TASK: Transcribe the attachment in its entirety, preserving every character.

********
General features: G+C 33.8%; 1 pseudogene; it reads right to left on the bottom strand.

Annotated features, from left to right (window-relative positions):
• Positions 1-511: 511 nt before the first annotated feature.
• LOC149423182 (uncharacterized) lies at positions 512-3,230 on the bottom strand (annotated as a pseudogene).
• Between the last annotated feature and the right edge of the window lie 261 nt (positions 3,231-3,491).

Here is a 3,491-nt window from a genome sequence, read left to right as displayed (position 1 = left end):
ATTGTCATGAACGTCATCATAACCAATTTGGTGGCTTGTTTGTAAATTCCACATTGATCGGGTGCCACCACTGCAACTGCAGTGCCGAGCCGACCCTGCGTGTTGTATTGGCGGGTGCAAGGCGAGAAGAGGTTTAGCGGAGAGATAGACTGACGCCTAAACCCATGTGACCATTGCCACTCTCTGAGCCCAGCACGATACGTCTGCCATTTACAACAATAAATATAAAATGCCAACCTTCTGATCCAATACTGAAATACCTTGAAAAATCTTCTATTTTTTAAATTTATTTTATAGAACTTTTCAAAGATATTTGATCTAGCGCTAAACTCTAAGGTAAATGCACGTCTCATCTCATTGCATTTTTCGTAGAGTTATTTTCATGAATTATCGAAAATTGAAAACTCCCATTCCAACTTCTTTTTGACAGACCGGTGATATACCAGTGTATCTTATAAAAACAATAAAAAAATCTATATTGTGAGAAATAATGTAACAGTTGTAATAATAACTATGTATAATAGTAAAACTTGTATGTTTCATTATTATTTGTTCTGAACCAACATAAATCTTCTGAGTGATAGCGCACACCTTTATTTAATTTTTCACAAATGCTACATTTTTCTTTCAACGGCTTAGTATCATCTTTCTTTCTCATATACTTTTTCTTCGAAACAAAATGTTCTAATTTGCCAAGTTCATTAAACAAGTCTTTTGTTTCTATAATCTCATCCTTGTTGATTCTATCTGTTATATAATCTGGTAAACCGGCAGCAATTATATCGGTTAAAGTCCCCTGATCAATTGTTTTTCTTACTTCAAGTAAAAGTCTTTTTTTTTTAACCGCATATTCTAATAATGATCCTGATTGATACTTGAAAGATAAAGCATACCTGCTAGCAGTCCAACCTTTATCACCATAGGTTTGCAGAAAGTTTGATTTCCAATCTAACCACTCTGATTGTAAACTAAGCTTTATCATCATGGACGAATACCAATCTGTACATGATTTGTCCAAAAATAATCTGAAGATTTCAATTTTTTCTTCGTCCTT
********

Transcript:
General features: G+C 33.8%; 1 pseudogene; it reads right to left on the bottom strand.

Annotated features, from left to right (window-relative positions):
• Positions 1-511: 511 nt before the first annotated feature.
• LOC149423182 (uncharacterized) lies at positions 512-3,230 on the bottom strand (annotated as a pseudogene).
• Between the last annotated feature and the right edge of the window lie 261 nt (positions 3,231-3,491).

Here is a 3,491-nt window from a genome sequence, read left to right as displayed (position 1 = left end):
ATTGTCATGAACGTCATCATAACCAATTTGGTGGCTTGTTTGTAAATTCCACATTGATCGGGTGCCACCACTGCAACTGCAGTGCCGAGCCGACCCTGCGTGTTGTATTGGCGGGTGCAAGGCGAGAAGAGGTTTAGCGGAGAGATAGACTGACGCCTAAACCCATGTGACCATTGCCACTCTCTGAGCCCAGCACGATACGTCTGCCATTTACAACAATAAATATAAAATGCCAACCTTCTGATCCAATACTGAAATACCTTGAAAAATCTTCTATTTTTTAAATTTATTTTATAGAACTTTTCAAAGATATTTGATCTAGCGCTAAACTCTAAGGTAAATGCACGTCTCATCTCATTGCATTTTTCGTAGAGTTATTTTCATGAATTATCGAAAATTGAAAACTCCCATTCCAACTTCTTTTTGACAGACCGGTGATATACCAGTGTATCTTATAAAAACAATAAAAAAATCTATATTGTGAGAAATAATGTAACAGTTGTAATAATAACTATGTATAATAGTAAAACTTGTATGTTTCATTATTATTTGTTCTGAACCAACATAAATCTTCTGAGTGATAGCGCACACCTTTATTTAATTTTTCACAAATGCTACATTTTTCTTTCAACGGCTTAGTATCATCTTTCTTTCTCATATACTTTTTCTTCGAAACAAAATGTTCTAATTTGCCAAGTTCATTAAACAAGTCTTTTGTTTCTATAATCTCATCCTTGTTGATTCTATCTGTTATATAATCTGGTAAACCGGCAGCAATTATATCGGTTAAAGTCCCCTGATCAATTGTTTTTCTTACTTCAAGTAAAAGTCTTTTTTTTTTAACCGCATATTCTAATAATGATCCTGATTGATACTTGAAAGATAAAGCATACCTGCTAGCAGTCCAACCTTTATCACCATAGGTTTGCAGAAAGTTTGATTTCCAATCTAACCACTCTGATTGTAAACTAAGCTTTATCATCATGGACGAATACCAATCTGTACATGATTTGTCCAAAAATAATCTGAAGATTTCAATTTTTTCTTCGTCCTT